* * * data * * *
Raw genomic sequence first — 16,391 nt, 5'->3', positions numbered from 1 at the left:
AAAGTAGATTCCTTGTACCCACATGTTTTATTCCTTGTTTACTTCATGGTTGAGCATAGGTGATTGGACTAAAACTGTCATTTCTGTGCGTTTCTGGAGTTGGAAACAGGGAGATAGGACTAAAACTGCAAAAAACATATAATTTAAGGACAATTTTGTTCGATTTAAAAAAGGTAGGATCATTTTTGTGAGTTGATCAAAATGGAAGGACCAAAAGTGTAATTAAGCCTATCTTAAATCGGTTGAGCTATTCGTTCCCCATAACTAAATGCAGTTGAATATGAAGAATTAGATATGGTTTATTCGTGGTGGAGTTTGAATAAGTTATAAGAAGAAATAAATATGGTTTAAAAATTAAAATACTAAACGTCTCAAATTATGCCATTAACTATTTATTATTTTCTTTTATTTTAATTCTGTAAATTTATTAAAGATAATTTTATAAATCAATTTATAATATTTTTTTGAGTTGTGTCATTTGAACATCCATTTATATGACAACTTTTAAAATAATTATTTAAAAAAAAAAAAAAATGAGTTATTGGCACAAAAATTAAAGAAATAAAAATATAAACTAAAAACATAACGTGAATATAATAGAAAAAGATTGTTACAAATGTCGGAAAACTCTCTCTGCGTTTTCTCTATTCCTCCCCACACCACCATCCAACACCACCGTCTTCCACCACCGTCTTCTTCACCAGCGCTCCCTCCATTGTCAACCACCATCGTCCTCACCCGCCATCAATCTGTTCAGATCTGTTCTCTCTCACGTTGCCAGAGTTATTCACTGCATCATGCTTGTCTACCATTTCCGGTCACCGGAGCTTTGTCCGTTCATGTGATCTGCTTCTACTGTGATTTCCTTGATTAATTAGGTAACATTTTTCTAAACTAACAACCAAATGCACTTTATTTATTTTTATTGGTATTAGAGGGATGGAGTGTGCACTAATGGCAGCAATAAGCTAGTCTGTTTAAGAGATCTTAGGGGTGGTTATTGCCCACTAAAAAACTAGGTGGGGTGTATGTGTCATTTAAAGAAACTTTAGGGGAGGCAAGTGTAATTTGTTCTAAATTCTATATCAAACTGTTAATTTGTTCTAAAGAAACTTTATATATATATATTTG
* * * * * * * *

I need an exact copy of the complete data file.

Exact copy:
Raw genomic sequence first — 16,391 nt, 5'->3', positions numbered from 1 at the left:
AAAGTAGATTCCTTGTACCCACATGTTTTATTCCTTGTTTACTTCATGGTTGAGCATAGGTGATTGGACTAAAACTGTCATTTCTGTGCGTTTCTGGAGTTGGAAACAGGGAGATAGGACTAAAACTGCAAAAAACATATAATTTAAGGACAATTTTGTTCGATTTAAAAAAGGTAGGATCATTTTTGTGAGTTGATCAAAATGGAAGGACCAAAAGTGTAATTAAGCCTATCTTAAATCGGTTGAGCTATTCGTTCCCCATAACTAAATGCAGTTGAATATGAAGAATTAGATATGGTTTATTCGTGGTGGAGTTTGAATAAGTTATAAGAAGAAATAAATATGGTTTAAAAATTAAAATACTAAACGTCTCAAATTATGCCATTAACTATTTATTATTTTCTTTTATTTTAATTCTGTAAATTTATTAAAGATAATTTTATAAATCAATTTATAATATTTTTTTGAGTTGTGTCATTTGAACATCCATTTATATGACAACTTTTAAAATAATTATTTAAAAAAAAAAAAAAATGAGTTATTGGCACAAAAATTAAAGAAATAAAAATATAAACTAAAAACATAACGTGAATATAATAGAAAAAGATTGTTACAAATGTCGGAAAACTCTCTCTGCGTTTTCTCTATTCCTCCCCACACCACCATCCAACACCACCGTCTTCCACCACCGTCTTCTTCACCAGCGCTCCCTCCATTGTCAACCACCATCGTCCTCACCCGCCATCAATCTGTTCAGATCTGTTCTCTCTCACGTTGCCAGAGTTATTCACTGCATCATGCTTGTCTACCATTTCCGGTCACCGGAGCTTTGTCCGTTCATGTGATCTGCTTCTACTGTGATTTCCTTGATTAATTAGGTAACATTTTTCTAAACTAACAACCAAATGCACTTTATTTATTTTTATTGGTATTAGAGGGATGGAGTGTGCACTAATGGCAGCAATAAGCTAGTCTGTTTAAGAGATCTTAGGGGTGGTTATTGCCCACTAAAAAACTAGGTGGGGTGTATGTGTCATTTAAAGAAACTTTAGGGGAGGCAAGTGTAATTTGTTCTAAATTCTATATCAAACTGTTAATTTGTTCTAAAGAAACTTTATATATATATATTTG